@glglgl: It makes sense mathematically but it's useless for comparing company performance, since it fails to distinguish a company that went from making a loss into making a profit from a company that went from making a profit into making a loss. – Ilmari Karonen Aug 31 '17 at 7:49
  • 1
    @IlmariKaronen Also the transition from "huge loss" to "barely profitable" is significantly different from "barely a loss" to "hugely profitable". Could be the same amount, though. – Alexander Kosubek Aug 31 '17 at 10:28
9

I'd personally display "n/a" The only other answer that makes sense to me other is "infinity" (phone keyboard doesn't allow me to input the symbol). This would at least allow you to show direction by using positive and negative infinity and mathematical as the the initial value approaches zero the percentage change approaches infinity which is the closet you can get to a meaningful value

  • 3
    Agreed, though, while infinity is the closest value to being correct, it's still not quite right, since the initial value is actually zero and not just approaching zero in a limit. The limit of 1/x as x approaches 0 (from the right) is infinity, but 1/0 itself is undefined. Of course, the limit of 1/x as x approaches 0 from the left is actually negative infinity, rather than positive infinity. – reirab Aug 31 '17 at 5:12
6

In general, when dealing with quantities like net income that are not restricted to being positive, "percentage change" is a problematic measure. Even with small positive values it can be difficult to interpret.

For example, compare these two companies:

Company A:

  • Y1 net income $100m
  • Y2 income growth -99.9%
  • Y3 income growth +100,000%

Company B:

  • Y1 net income $100m
  • Y2 income growth -99.7%
  • Y3 income growth +40,000%

At a glance, I think most people would come away with the impression that both companies did badly in Y2, but A made a much stronger recovery. The difference between 99.7 and 99.9 looks unimportant compared to the difference between 100,000 and 40,000.

But if we translate those to dollars:

Company A: Y1 $100m, Y2 $0.1m, Y3 $100.1m

Company B: Y1 $100m, Y2 $0.3m, Y3 $120.3m

Company B has grown by a net of 20% over two years; Company A by only 1%.

If you're lucky enough to know that income will always be positive after Y1 and won't drop too close to zero, then this doesn't matter very much and you can just look at year-on-year growth, leaving Y1 as undefined.

If you don't have that guarantee, then you may do better to look for a different and more stable metric, the other answers are correct: Y1 growth should be left blank. If you don't have that guarantee, then it might be time to look for a more robust measure, e.g. change in net income as a percentage of turnover or of company value.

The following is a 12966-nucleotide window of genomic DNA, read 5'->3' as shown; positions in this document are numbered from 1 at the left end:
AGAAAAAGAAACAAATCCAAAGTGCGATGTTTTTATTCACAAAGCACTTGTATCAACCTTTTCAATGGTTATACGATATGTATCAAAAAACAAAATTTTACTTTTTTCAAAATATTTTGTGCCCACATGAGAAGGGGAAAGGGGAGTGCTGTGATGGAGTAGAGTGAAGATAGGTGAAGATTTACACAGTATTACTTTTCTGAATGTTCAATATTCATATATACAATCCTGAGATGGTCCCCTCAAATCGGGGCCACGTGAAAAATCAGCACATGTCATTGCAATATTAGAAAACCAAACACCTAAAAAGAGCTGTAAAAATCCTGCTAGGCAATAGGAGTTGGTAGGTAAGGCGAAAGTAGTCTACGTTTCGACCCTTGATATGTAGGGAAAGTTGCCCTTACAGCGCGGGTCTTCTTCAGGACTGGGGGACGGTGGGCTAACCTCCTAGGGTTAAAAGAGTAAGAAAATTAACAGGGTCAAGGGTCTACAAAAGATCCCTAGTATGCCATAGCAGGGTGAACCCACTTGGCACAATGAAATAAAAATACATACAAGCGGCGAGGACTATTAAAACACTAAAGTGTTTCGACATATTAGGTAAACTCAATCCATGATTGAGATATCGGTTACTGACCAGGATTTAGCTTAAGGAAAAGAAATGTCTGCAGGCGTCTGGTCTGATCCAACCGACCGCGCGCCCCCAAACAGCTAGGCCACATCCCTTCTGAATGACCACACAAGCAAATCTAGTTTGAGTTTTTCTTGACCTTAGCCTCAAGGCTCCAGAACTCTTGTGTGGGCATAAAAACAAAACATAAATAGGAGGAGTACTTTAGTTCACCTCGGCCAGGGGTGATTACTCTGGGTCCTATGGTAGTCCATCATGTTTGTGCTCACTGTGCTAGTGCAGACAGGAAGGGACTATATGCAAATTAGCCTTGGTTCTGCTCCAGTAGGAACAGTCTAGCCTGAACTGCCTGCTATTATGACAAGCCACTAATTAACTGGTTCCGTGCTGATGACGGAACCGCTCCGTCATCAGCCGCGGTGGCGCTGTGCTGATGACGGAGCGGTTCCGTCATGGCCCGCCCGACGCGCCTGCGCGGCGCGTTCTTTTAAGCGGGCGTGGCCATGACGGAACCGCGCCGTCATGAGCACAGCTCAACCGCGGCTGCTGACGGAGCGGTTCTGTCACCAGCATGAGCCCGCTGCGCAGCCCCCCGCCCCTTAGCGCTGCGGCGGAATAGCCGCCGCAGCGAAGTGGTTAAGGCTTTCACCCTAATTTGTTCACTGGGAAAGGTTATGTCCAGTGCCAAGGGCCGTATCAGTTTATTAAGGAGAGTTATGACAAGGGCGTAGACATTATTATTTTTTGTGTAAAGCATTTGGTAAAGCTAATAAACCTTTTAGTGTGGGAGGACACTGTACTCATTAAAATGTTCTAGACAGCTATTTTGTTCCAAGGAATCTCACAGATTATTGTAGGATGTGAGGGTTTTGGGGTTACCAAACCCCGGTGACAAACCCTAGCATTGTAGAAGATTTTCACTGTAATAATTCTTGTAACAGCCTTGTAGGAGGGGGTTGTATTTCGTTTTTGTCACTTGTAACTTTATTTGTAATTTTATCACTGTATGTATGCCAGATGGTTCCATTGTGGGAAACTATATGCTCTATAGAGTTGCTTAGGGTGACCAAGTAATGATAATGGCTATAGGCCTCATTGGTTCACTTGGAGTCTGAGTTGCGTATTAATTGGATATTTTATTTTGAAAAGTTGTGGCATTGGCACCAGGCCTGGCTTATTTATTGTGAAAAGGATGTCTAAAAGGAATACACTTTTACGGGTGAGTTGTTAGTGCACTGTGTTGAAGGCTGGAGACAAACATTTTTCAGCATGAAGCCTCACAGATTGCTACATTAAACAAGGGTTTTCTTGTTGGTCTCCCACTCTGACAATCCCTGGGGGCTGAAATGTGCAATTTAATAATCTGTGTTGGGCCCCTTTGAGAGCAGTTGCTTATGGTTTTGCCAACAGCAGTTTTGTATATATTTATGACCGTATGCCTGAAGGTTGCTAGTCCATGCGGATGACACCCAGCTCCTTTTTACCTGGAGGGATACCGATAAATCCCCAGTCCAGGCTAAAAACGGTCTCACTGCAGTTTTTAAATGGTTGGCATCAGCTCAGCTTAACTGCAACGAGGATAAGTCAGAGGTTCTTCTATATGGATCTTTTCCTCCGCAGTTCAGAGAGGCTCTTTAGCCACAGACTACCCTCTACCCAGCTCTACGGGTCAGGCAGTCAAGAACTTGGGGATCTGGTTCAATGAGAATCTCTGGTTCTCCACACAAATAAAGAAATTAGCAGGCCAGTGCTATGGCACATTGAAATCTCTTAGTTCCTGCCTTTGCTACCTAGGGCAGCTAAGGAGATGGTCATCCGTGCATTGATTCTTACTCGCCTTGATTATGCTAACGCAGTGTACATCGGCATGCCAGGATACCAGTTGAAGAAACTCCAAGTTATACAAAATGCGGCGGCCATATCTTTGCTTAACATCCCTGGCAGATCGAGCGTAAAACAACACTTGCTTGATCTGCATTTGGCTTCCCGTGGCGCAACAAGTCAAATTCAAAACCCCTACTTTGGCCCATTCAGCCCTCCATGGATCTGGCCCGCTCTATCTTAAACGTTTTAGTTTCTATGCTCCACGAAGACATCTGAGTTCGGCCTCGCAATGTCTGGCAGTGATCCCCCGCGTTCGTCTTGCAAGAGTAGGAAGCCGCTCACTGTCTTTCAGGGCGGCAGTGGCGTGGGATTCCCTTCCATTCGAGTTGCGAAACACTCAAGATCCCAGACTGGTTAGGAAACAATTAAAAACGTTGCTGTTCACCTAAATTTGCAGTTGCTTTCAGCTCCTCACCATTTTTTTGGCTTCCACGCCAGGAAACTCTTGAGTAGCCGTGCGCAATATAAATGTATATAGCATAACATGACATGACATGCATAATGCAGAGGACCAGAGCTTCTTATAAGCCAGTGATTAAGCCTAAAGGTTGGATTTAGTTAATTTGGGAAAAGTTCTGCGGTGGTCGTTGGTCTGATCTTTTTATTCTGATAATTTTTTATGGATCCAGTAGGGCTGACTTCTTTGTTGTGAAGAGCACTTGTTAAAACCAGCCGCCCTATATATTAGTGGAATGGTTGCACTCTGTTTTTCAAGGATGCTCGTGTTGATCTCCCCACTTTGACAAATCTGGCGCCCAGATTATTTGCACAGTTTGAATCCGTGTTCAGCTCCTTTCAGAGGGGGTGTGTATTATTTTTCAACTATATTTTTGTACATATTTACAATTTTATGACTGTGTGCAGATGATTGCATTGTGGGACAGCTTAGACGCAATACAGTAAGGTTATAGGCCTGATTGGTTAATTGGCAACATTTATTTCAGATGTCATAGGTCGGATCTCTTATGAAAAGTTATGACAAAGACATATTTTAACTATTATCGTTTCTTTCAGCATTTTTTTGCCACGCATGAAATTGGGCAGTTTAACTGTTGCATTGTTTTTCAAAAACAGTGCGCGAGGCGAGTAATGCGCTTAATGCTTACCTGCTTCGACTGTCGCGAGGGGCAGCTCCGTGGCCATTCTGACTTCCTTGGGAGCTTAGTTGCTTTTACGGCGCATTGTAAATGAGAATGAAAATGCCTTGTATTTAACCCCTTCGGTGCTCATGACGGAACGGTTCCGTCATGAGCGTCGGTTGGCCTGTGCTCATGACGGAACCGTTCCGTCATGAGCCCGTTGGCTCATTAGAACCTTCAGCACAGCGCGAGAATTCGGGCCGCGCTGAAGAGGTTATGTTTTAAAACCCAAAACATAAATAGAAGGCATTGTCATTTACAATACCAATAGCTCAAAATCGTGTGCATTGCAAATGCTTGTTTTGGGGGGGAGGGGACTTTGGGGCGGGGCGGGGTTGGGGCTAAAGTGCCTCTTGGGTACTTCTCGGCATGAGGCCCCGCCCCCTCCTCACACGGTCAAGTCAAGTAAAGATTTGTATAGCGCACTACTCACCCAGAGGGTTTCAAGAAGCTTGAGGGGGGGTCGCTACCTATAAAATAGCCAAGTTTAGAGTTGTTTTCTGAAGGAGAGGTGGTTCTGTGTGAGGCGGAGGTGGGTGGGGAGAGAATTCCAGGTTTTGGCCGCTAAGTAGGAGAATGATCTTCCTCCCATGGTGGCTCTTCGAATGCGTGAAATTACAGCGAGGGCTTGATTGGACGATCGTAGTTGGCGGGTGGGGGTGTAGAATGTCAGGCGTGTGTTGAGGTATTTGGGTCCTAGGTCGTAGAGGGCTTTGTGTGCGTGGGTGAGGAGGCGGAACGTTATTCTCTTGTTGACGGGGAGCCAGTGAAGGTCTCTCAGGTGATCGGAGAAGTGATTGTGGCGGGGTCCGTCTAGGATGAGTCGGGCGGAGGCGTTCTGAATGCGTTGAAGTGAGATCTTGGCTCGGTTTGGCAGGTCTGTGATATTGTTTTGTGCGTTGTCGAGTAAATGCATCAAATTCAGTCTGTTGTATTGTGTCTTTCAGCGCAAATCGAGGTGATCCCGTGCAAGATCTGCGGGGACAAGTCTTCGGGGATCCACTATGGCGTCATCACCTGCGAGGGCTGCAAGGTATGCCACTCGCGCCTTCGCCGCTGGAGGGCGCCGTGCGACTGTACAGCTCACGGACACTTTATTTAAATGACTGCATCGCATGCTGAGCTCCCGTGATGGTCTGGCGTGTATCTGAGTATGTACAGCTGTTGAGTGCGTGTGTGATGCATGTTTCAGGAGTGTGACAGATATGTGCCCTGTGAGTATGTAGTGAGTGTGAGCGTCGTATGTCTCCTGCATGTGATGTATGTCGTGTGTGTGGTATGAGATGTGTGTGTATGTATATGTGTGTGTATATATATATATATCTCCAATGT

• @mch the comma in 100,000% is a thousands seperator. so 100% is off by 3 orders of magnitude. – Taemyr Aug 31 '17 at 20:35
  • @mch Right you are, I wrote it out and then tweaked the numbers and didn't update everything. Will edit that. – Geoffrey Brent Sep 1 '17 at 0:34
  • The example would also have worked with +100% and -30% in Y3 – Hagen von Eitzen Sep 1 '17 at 8:11
  • @mch argh! Fixed now... I hope. – Geoffrey Brent Sep 1 '17 at 9:01
0

As has been said before, going from nothing to something is an infinite percent increase! It is not 100%. Maybe you had a dollar and now have $101 that is a 10000% increase! Quite remarkable.

I often work with symmetrized percent changes like: spc = 100 * (y2-y1)/(0.5 * (y1+y2)) Where I compute the percent with respect to the average. First this is more stable as often measurements can have noise, the average is more reliable.

Second advantage is also that this is symmetric. So going from 95 to 105 is a 10 % increase while going from 105 to 95 a 10% decrease.

Of course you need to explain what you show.

  • This is a very non-standard approach (I have never seen it); using a non-standard calculation to display financial information might be seen as an attempt to deceive, or at least, it could be quite confusing for a casual reader of the information. – Grade 'Eh' Bacon Aug 31 '17 at 14:54
0

"New" will suffice.

Anyone who has any business looking at growth numbers will know thay are meaningless in the first year, So all they need to know is that it's the first year.

It's no different than the Billboard music charts' treatment of the "last week's chart ranking" and "movement up/down" columns.

It will help with visual layout if the figure used is about the same size as a percentage number. "New" fits nicely.

-1

In computing, you'd generally return naa%, for 'not a number'. Could you not put '-%' to show there is no value at this point? Surely the people seeing this aren't idiots and understand the charge on 0 is 0?

  • 4
    Do you mean NaN? – drewbenn Aug 31 '17 at 17:37
  • Not correct. In computing you would return a positive infinity. – user207421 Sep 3 '17 at 0:47
-1